States, J., Detrich, R. & Keyworth, R. (2017). Overview of Classroom Management.Oakland, CA: The Wing Institute. https://www.winginstitute.org/effective-instruction-classroom.
Competent command of student conduct is essential to a teacher’s success. Classroom management is how teachers influence student behavior to create an environment conducive to learning. The primary goal is to maximize appropriate conduct and minimize student misbehavior. Effective teachers accomplish this by managing contingencies, the events that occur immediately before and after a behavior. In this way, they remove impediments to teaching students the skills for effective communication, interpersonal interactions, and academic achievement needed for success in life. Ineffective classroom management results in chaos; student learning is disrupted and teacher morale is often damaged beyond repair (Marzano, Marzano, & Pickering, 2003). Where instructional control is poor, neither teacher nor students win.
Not surprisingly, research reveals that principals and teachers list classroom management among the top five indispensable teaching skills. Disruptive student behavior has ranked among teachers’ top concerns for more than 15 years and is one of the prime reasons teachers leave teaching (Smart & Igo, 2010). Ingersoll (2001) found that over 30% of teachers indicated classroom management issues as their primary reason for leaving the profession.
What is classroom management? The goal of effective classroom management is to (1) teach pro-social behaviors, (2) effectively address issues as they happen, and (3) prevent disruptive behavior. Classroom management consists of practices and procedures that teachers apply to keep students organized, orderly, focused, attentive, on-task, and academically productive (Oliver, Wehby, & Reschly, 2011). Success in the classroom depends on the teacher’s ability to maintain an environment that encourages and supports learning. However, a well-managed classroom doesn’t just happen on its own; it develops from well-designed training and experience in working with students. The four classroom management categories that rigorous research identifies as critical are (1) rules and procedures, (2) proactive management, (3) well-designed and -delivered instruction, and (4) disruptive behavior management.
Rules and procedures: An indispensable tool for preventing disruptive conduct is the systematic use of rules. Rules describe generally acceptable routines, standards, and procedures that inform students how to behave. Rules and procedures at both school and classroom levels are important in communicating to students and teachers the conduct expected. They prevent disruptive behavior by objectively defining how to behave, how to solve and avoid problems, and consequences of rule violation (Colvin, Kame’enui, & Sugai, 1993).
Posting the rules publicly, teaching appropriate behavior, and frequently reviewing expected conduct, when paired with constructive feedback, are found to significantly decrease common disruptive behavior such as veering off-task and talking in class. The various rules and procedures increase opportunities for teachers to reinforce appropriate behavior. These classroom management strategies are also associated with increased engagement, reduced frequency of student conflicts, and greater academic achievement (Johnson, Stoner, & Green, 1996; Lane, Wehby, & Menzies, 2003; Lo, Loe, & Cartledge, 2002; McNamara, Evans, & Hill, 1986; Sharpe, Brown, & Crider, 1995; Rosenberg, 1986).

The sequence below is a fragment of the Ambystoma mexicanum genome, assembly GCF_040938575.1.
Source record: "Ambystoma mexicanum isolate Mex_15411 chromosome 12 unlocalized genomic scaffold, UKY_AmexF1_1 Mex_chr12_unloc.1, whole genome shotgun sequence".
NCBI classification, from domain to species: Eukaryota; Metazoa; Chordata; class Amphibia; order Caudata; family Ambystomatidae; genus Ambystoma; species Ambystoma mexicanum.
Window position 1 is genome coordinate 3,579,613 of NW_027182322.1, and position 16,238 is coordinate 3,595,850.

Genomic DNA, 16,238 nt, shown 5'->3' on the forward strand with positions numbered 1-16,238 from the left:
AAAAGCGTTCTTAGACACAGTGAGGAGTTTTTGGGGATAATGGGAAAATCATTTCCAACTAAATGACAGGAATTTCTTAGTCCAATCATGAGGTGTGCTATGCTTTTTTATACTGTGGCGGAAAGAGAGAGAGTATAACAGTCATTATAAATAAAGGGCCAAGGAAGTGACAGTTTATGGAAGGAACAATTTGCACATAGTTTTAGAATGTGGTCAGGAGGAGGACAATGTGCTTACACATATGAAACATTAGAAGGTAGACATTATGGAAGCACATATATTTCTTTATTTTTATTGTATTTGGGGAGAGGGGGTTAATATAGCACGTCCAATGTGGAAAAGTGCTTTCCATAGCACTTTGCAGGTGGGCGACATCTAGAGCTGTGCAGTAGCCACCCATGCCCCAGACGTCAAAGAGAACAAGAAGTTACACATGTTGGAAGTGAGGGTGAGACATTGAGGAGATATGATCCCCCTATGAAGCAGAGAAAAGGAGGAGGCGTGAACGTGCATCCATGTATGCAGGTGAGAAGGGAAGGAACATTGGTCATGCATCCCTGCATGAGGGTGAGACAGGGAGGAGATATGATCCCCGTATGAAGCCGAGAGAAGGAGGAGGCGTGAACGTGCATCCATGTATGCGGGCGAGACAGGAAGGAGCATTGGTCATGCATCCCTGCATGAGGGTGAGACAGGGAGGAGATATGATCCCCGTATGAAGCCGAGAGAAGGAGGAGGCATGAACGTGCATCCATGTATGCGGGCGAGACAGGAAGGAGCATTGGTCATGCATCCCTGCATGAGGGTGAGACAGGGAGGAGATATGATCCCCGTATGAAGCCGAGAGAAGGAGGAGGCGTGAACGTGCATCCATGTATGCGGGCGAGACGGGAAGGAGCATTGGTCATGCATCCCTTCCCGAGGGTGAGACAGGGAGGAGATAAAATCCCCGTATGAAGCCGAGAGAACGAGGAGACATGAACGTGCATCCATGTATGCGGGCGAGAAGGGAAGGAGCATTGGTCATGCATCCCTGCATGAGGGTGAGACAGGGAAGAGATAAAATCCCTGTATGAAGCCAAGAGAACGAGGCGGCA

Proactive management: Another set of preventive strategies focuses on recognizing and acknowledging desirable conduct. These strategies range from the simple “catching them being good,” which emphasizes contingent praise, to more complex sets of class-wide group contingencies such as token economies and behavioral contracts.
At the core of a proactive approach is the use of active supervision, which consists of teachers frequently moving around the classroom, remaining alert, engaging with students, and providing feedback including reinforcement for desirable conduct. Active supervision also has been proved effective outside the classroom, for example, in the hallway, on the playground, and on field trips, locations that are often trouble spots for disruptive behavior (Colvin, Sugai, Good, & Lee, 1997).
Teachers can avoid disruptive behavior by organizing the physical layout of the classroom. The dividers, desks, seating patterns, traffic flow, and classroom decorations can be designed either to maximize or minimize the probability of misbehavior. Effective organization of the physical environment can reduce visual and auditory distractions as well as eliminate locations that are known sources of misconduct (Maxwell, 1996; Ahrentzen & Evans, 1984).
Well-designed and -delivered instruction: Good classroom management and effective instruction are interdependent; you can’t have one without the other. To minimize misbehavior, teachers must employ the most effective instructional practices. To maximize learning, teachers must be proficient in evidence-based behavior management strategies.
Research finds that students who persistently perform poorly on academic assignments have a negative attitude toward school and are more likely than academically successful students to act out and be labeled as problem students (Sprick, Borgmeier, & Nolet, 2002). Sometimes, students may act out to escape instruction that is at their failure level. Similarly, gifted students who are not challenged or given quality instruction also display disruptive behavior. In either case, poor instruction only exacerbates poor conduct. Teachers must assign work that is neither too easy nor too hard. Students need lessons that are well matched to their abilities and the difficulty of the assignment. When mismatches occur, students become frustrated, bored, distracted, and eventually disruptive.
Effective instruction practices: A consistent and predictable schedule is important when creating an affirming learning environment. Teachers must pay special attention to transition periods in the daily schedule. The time between lessons, during moves between classrooms, before and after recess, and before and after lunch provide opportunities for students to act out because of the low structure in these situations. Planning ahead, establishing routines for transitions, and avoiding long periods of inactivity are important strategies for avoiding pandemonium and the loss of valuable instructional time.